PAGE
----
The rejuvenation of Man Utd flop Moyes at West Ham

Declan Rice Tomas Soucek David Moyes West Ham GFX
The Scot's reputation was left in ruins after dire stints at Old Trafford, Real Sociedad and Sunderland but he is excelling at the London Stadium

Back in autumn, when the 2020-21 Premier League season was refusing to take shape, when chaos reigned and baffling scorelines captured the nation’s mid-pandemic cabin fever, it briefly looked as though Jose Mourinho’s Tottenham would win the title. 

A combination of empty stadiums, a congested fixture list and pandemic fatigue led to a dramatic tactical regression in the Premier League.

Pressing intensity plummeted and the more expansive possession sides got hit harder than the rest, with huge gaps appearing between and behind the jaded players at Liverpool and Manchester City.  

But more than that, a lack of time on the training field meant the automatisms and ultra-detailed tactical battle plans collapsed, taking the Premier League back to a simpler, pre-modern time.

And if the division had regressed by 10 years or more, who better for this unique campaign than Mourinho, a man whose conservative tactics were peaking in the mid-2000s? 

That prediction was proved emphatically wrong, of course, but the theory still holds up thanks to the work of David Moyes at West Ham United. It is no coincidence that the last time Moyes finished in the top four was the same year Mourinho won his first league title at Chelsea. 

An atavistic Premier League is ideal for the defence-first pragmatist, for the tactician who minimises risk and requires none of the exhausting pressing or intricately trained attacking patterns for his ideas to get across.

This is the basis of the Moyes approach, and while it would be inaccurate to say he has not evolved and adapted since his heyday at Everton (the fact Mourinho has not, and is suffering the consequences, speaks volumes), the basic principles are the same.

In the Covid-19 season, it is the perfect system. 

In the vast majority of matches, West Ham do not press, but rather sit in a mid-to-low block and only engage the opposition in their own third (only teams in the bottom four have a lower possession average than West Ham’s 43.7 per cent).

This allows them to shuffle across in a compressed unit that requires little risk and little day-to-day coaching, protecting West Ham from the chaos of this endless and exhausting campaign.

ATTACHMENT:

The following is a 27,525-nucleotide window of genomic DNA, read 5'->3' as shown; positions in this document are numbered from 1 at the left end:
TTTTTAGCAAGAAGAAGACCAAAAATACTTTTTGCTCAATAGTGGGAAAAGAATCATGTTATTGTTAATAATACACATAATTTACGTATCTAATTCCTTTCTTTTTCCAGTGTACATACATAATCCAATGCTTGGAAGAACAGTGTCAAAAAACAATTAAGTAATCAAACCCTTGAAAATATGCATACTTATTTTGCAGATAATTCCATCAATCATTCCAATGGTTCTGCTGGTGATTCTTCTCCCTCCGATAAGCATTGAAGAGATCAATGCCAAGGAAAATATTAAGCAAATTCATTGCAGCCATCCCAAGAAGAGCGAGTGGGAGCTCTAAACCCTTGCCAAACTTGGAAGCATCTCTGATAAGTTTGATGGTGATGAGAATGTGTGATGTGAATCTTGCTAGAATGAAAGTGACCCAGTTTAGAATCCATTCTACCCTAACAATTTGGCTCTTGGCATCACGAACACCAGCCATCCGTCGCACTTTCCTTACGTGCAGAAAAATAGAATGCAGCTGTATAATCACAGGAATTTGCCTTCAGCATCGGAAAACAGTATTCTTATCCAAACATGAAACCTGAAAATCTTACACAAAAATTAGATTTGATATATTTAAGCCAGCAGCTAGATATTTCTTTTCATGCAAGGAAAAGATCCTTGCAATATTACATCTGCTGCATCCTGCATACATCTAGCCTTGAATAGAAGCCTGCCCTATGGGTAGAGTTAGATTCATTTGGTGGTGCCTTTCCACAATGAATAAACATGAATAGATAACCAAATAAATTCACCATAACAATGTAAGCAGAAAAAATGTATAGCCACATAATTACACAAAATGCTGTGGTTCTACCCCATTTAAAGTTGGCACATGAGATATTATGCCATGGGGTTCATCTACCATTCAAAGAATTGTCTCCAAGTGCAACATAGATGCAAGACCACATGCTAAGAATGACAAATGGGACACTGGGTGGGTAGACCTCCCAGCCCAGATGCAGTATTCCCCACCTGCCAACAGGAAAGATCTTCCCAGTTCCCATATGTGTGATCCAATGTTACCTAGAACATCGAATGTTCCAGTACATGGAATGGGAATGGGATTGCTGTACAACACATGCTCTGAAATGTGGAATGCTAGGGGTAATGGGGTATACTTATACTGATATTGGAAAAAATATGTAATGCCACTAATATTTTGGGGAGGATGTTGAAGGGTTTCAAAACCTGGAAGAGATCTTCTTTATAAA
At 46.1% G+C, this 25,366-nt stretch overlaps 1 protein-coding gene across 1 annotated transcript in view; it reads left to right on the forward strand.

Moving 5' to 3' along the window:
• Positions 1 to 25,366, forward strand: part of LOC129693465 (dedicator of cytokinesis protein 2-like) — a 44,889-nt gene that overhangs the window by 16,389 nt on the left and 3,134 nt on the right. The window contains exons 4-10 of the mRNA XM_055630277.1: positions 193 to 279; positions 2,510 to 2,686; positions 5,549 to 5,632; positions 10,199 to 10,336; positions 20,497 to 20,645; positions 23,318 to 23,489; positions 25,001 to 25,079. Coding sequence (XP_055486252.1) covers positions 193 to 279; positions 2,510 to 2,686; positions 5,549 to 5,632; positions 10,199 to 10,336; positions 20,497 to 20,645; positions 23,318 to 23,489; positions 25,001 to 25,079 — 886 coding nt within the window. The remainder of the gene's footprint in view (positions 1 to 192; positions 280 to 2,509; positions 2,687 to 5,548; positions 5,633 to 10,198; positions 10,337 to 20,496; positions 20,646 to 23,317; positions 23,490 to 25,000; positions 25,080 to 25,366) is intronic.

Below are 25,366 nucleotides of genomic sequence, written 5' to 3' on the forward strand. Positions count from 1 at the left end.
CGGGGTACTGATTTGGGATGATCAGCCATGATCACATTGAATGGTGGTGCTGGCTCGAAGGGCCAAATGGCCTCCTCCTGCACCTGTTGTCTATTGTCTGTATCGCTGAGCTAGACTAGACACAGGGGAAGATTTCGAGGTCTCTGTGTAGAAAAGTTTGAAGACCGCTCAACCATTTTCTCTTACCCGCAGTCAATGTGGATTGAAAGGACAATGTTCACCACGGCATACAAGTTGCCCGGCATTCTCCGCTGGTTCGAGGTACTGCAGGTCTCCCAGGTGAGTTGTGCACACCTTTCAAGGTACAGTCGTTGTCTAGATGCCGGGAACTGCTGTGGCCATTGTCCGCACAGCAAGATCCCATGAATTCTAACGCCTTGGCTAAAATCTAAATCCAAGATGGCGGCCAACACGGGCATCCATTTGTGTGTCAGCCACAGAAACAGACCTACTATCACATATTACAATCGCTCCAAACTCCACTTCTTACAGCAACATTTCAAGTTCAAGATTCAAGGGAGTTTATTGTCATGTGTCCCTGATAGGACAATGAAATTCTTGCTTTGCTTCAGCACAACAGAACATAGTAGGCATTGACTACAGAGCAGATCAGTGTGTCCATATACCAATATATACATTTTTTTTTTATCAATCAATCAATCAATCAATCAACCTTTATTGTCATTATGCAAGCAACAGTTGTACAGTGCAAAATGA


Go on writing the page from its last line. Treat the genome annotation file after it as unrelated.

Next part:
Premier League Table GFX

The basis of their success in this regard is Declan Rice and Tomas Soucek, two intelligent defensive powerhouses who manage to cover huge amounts of space in the middle of the park.

The composure both players show ensures that nothing can get through the West Ham blockade, regularly reducing opponents to harmless possession down the flanks. It is arguably the best midfield partnership in the division.

Soucek, in particular, has been dominant, not only making more headers (270) and more fouls (44) than any other player in the Premier League, but chipping in with eight goals too.

In fact, both he and Rice are important in instigating the West Ham counterattacks either with direct dribbles through the thirds or sharp, incisive, one-touch distribution under pressure into the West Ham forwards. 

Moyes’ counterattacks are also relatively simple, built through the midfield and into Jarrod Bowen or Pablo Fornals as they drift off the flank.

However, it is rare for West Ham to score directly from a break, and instead the plan tends to be to get Michail Antonio in behind to win set-pieces. Antonio is equally adept at holding up the ball with his back to goal and using his pace in the channels – both lead to dangerous dead-ball scenarios. 

West Ham top the charts for non-penalty set-piece goals (12), with Aaron Cresswell’s delivery making him the fourth-most frequent crosser from the left wing in the division (4.33 per game) and putting him fifth in the assist charts, with five.

Declan Rice Tomas Soucek West Ham GFX

Their success is essentially down to that conservative defensive shape and goalscoring potential from set-pieces, and yet Moyes deserves credit for his flexibility, because despite the tactical strategy remaining the same numerous tweaks have been made throughout the season.

The idea of Moyes as a tactical dinosaur is wide of the mark. 

West Ham began the season in a 3-4-3 formation, with Cresswell often overlapping from centre-back in perhaps the starkest example of Moyes moving with the times, and, after a brief hiccup, he switched to a 4-2-3-1 without losing any of the defensive resilience.

Moyes even went with a fluid 3-7-0 in the recent 3-0 defeat of Sheffield United, while adjustments are regularly made to counteract specific opposition threats. 

But no matter the shape, West Ham remain firmly a team in the Moyes mould of safety-first, old-school football. The flashier players have all been sold or sidelined, and in their place West Ham fans can trust consistent, hard-working and powerful players working in a simplified rhythm.  

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And trust is a big issue at West Ham. The supporters and players clearly needed a break from each other and, thankfully, the damage of an often toxic atmosphere at the London Stadium has been largely repaired.  

West Ham have used the empty stadium to reset not just their tactical system but their image as a club and their relationship with the fan base. By the time supporters are back in their seats, they may even be watching Champions League football. For that, they would have only one man to thank. 

As the storm of Covid-19 blows through the Premier League, Moyes has battened down the hatches.